These weeks have been messy, chaotic and brutal. NPR front pages and every social media strain is filled with loss. We are losing so much, at the same time, seperated. We are so incredibly not used to this. Waking up is going to be hard. Being “productive” is going to be hard. Being present is going to be hard. 

 

My incredible, silly, loving grandmother is aging. For the past few months, my family has been consistently caring for her by preparing and feeding her meals, visiting her each hour she is awake, and ensuring that the medical and therapeutic care she is getting is as robust and comprehensive as possible. With a recent lockdown in her skilled nursing facility, none of her family members have had the blessing of being able to see her or hold her hand. This is a really hard experience for us to go through, and we are unable to go through it together. 

 

If we don’t know how to check-in with ourselves yet, maybe now is the time to self-teach via trial by fire. We are all going through a potentially traumatic experience right now, and we’re all processing it differently. Though we may assume that we know ourselves and our loved ones, the severity of this situation is beyond what we probably know about ourselves and each other. 

 

Here’s a call to action to expand your definitions of how to love yourself and others. 

 

Maybe there is a pro in our technologically-defined era. We’ve had years to get used to communicating and sharing through these formats. With social media platforms in excess, there are hundreds of ways in which our ideas and feelings can get across. 

 

I’m trawling for peace. I have the privilege of going on long walks when I need to escape. I am communicating my feelings and showing up to the non-school Zoom calls that bring peace and connection. 

 

So, Here’s a list of 12 ways in which people are finding some love:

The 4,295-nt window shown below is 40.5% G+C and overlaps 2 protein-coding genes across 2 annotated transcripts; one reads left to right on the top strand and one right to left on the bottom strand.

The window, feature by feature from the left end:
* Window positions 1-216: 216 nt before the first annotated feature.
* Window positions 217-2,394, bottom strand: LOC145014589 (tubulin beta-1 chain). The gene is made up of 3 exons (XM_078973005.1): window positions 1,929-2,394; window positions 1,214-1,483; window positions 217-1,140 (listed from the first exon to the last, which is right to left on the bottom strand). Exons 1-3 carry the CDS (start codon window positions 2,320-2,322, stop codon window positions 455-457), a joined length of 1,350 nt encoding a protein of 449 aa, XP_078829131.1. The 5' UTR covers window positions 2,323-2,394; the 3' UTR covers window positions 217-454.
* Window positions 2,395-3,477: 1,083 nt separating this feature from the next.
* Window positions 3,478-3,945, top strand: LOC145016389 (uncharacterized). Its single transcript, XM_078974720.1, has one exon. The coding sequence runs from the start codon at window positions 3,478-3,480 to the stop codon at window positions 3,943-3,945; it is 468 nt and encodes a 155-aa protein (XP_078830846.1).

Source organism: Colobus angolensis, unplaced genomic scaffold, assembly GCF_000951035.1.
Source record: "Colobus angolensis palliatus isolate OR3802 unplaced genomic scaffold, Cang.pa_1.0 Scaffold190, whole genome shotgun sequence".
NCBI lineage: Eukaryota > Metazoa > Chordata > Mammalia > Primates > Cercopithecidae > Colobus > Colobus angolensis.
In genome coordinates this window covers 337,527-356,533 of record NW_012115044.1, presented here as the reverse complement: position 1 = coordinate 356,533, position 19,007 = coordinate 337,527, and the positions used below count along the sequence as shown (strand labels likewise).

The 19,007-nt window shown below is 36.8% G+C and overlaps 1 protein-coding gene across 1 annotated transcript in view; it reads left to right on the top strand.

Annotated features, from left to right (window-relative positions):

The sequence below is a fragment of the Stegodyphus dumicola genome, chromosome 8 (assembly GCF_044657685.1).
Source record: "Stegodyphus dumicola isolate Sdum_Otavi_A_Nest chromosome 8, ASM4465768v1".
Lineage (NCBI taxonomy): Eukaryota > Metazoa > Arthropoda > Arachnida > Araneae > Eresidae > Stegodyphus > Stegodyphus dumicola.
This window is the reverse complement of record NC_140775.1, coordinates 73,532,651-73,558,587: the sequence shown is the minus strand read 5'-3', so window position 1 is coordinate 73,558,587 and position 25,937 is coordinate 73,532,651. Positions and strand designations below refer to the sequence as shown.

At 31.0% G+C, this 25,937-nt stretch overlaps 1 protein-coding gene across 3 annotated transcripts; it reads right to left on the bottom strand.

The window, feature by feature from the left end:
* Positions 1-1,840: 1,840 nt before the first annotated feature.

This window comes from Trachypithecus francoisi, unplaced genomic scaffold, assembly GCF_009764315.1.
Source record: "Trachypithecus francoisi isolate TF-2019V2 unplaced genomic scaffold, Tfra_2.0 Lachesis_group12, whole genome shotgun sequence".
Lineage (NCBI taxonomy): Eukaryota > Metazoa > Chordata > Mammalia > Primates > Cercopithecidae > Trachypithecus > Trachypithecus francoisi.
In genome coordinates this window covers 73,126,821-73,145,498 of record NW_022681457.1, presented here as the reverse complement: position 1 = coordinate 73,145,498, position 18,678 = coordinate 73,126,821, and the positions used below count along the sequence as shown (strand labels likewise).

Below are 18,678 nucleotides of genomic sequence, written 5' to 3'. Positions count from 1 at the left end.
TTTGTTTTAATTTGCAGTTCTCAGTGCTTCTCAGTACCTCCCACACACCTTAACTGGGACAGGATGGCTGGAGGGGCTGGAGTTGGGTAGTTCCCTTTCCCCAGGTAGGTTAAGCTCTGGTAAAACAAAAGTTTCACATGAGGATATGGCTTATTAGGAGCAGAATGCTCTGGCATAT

1. My editor, Lexi Kayser, shared her affirmations in a Facebook post including:

 

“I write into existence that I can find gentleness for myself, as the world is harsh enough, and kindness dolloped on my own heart is still kindness projected onto this earth.”

 

2. Julie Simonson, a resident of my parent’s neighborhood, started an action. She emailed the entire neighborhood and stressed the need for togetherness in any way possible. She recommended that each household able could put up white lights in front of their homes to spread some light to those outside or driving at night. Within a few days, many homes in the area had their old Christmas/winter lights beaming outside. 

 

3. SLU alum Tommi Poe said:

 

“My roommate and I have to work for home for the foreseeable future, so we applied around and have started fostering dogs to help free up some room in shelters. This has led to lots of different Zoom calls with friends so that they can meet him. He helps us feel less lonely and makes us have structure and purpose to our day.”

 

4. My boyfriend, Ryan Lawless, said: 

 

“I'm starting to do yoga in the morning to give myself to breathe and sort of just be... empty? A couple old groupchats with friends began being active again a few days ago and that’s been a really nice and casual way to socialize with friends and not feel so alone”

 

5. My best friend from home, Jenny Perkowski, said:

 

“I’ve started reading which I haven’t been able to do in a while and have found so much joy in it! I also have been playing my old Animal Crossing game which is a great form of healthy escapism :)”

 

6. My other best friend from home, Bekah Perman, said:

 

“Finding times to leave my apartment has been super important for me! With 5 of us living here it can get really crowded so going for a walk and listening to some tunes or a podcast has been great! ALSO I got rollerblades for Christmas and learning to use them WITH my roommates has been a great way to share a laugh and connect with each other!”

 

7. My cousin Melissa Vien and her husband Andy have intentionally moved forward in this year:

 

“Last year, my husband Andy and I began a new family tradition: choosing an intention for the year... a guiding principle for how you want to be, live and show up in the world. We keep our intention board in the kitchen so we see it every day. On January 1, 2020, we agreed our new intention of the year would be "Choose Hope." Not knowing what the year would bring, it now seems so fitting. When you choose hope, any outcome is possible. It's a glass half full - not empty - mentality. This morning in the drive through at St. Louis Bread Co the car in front of me "JOYed" me and unexpectedly paid for my coffees. So I JOYed the car behind me. Although there is a lot of pain and hurt in the world right now, there is even more kindness, goodness and compassion. You only have to look for it.”